The curtain is about to be fully pulled back on Justin Bieber’s life.
“No one’s ever grown up in the history of humanity like Justin Bieber,” said Bieber’s career-long manager Scooter Braun.
That’s a bold, but possibly accurate, statement.
The 25-year-old popstar is revealing it all on his new YouTube docuseries, Justin Bieber: Seasons.
The 10-part series, premiering Jan. 27, promises an intimate look at all aspects of Bieber’s tumultuous growth journey, including a behind-the-scenes peek at the making of his latest music and his newlywed life with Hailey Baldwin Bieber.
“As humans we go through so many ups and downs, so many good seasons and bad seasons, sometimes we want to give up,” Bieber said in the recently released trailer.
For a period of time leading up to his 2017 career hiatus, the bad seasons seemed to outweigh the good in a flurry of bad press. In 2011, a fan named Mariah Yeater accused him of being the father of her three-month-old baby; a paternity test later disproved this and the lawsuit was dropped. In 2012, he was pulled over by the police for speeding to escape paparazzi. In 2013, things get a little worse: Teen Vogue summarizes it best in their 2015 article “The Rise and Fall (And Rise) of Justin Bieber.”
He announces on Twitter that he is retiring on Christmas Eve. He backtracks, but not before causing fury among all the reporters forced to write about a 19-year-old’s retirement on a holiday. He assaults a tour manager and is accused by a radio host of spitting in her Gatorade. He’s spotted by TMZ smoking marijuana, graffiti-ing in Rio de Janeiro, touring London in a gas mask, peeing in a bucket while ranting about Bill Clinton, and being carried up the Great Wall of China by bodyguards. He’s caught trying to sneak a pet monkey into Germany. And, worst of all, he visits the Anne Frank House in Amsterdam and writes, in the museum’s guestbook, that he thinks she would have been a Belieber.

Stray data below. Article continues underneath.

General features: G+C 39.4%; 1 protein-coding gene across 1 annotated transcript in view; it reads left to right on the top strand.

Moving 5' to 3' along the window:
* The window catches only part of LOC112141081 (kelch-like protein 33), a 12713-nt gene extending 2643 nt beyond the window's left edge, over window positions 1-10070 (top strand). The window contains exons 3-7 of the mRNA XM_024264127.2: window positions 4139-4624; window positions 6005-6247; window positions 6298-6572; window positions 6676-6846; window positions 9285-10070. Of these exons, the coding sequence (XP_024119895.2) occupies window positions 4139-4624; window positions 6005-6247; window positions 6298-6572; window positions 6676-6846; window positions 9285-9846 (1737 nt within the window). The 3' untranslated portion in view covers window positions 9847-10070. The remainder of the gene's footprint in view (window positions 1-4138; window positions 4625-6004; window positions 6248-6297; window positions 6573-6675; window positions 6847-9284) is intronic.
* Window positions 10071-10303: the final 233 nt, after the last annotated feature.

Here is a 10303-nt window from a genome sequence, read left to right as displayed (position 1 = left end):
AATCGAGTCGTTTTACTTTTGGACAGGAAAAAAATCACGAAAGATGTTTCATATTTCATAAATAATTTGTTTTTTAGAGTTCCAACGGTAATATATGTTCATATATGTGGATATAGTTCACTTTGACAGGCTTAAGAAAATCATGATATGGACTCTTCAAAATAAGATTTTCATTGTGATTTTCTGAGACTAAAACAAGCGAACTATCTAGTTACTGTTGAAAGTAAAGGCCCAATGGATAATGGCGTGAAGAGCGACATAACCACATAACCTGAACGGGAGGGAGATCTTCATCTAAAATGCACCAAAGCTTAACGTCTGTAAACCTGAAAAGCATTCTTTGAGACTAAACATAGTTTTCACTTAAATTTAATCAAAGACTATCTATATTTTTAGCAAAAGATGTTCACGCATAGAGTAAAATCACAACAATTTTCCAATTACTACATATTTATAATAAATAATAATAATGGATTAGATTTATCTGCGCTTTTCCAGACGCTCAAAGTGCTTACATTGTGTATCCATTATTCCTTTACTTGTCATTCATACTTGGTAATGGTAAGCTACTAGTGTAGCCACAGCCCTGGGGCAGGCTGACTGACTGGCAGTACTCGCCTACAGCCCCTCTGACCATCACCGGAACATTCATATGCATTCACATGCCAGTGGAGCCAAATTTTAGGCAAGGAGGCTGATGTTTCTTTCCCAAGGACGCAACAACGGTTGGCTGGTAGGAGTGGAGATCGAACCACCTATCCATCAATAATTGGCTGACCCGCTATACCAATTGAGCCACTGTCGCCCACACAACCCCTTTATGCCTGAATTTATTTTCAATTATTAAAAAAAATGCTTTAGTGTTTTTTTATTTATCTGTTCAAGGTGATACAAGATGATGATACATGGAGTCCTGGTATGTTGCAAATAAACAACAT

If you think it can’t get any worse, 2014 was just as bad, featuring headline-worthy moments such as “Justin Bieber pays $80,000 to ex-neighbor in egging incident,” “Justin Bieber Charged With DUI, Resisting Arrest in Miami Beach Drag-Racing Incident,” and “Justin Bieber Hotboxed A Plane With So Much Weed The Staff Needed Gas Masks.”
The rough early-teens of the 2000s all culminated in 2017, when he cancelled the remainder of his “Purpose” world tour to focus on his “soul and well-being,” according to Braun.
That moment is exactly where the Seasons series picks up.
“He’s taken a very long break and in that time, he’s found his wife, he’s grown a lot, and he’s ready to express himself through music again,” Braun said.
Certainly a big part of Bieber’s season of growth has been his faith, which has taken front and center of his public life more than ever in recent months. He regularly shares guided prayers on IGTV from his LA-based church, Churchome, and his social media is filled with messages of faith.
“I hope a lot of people see this and overcome their obstacles!! God has huge plans for every single one of you,” he wrote of the upcoming series.
The docuseries comes after the release of his latest single, “Yummy,” and is just the start of a very Bieber-filled 2020. The singer plans to release his highly anticipated fifth studio album this year and head out on tour.
As for what we can expect from Bieber 5.0, Seasons promises to show us just how much the popstar has truly grown.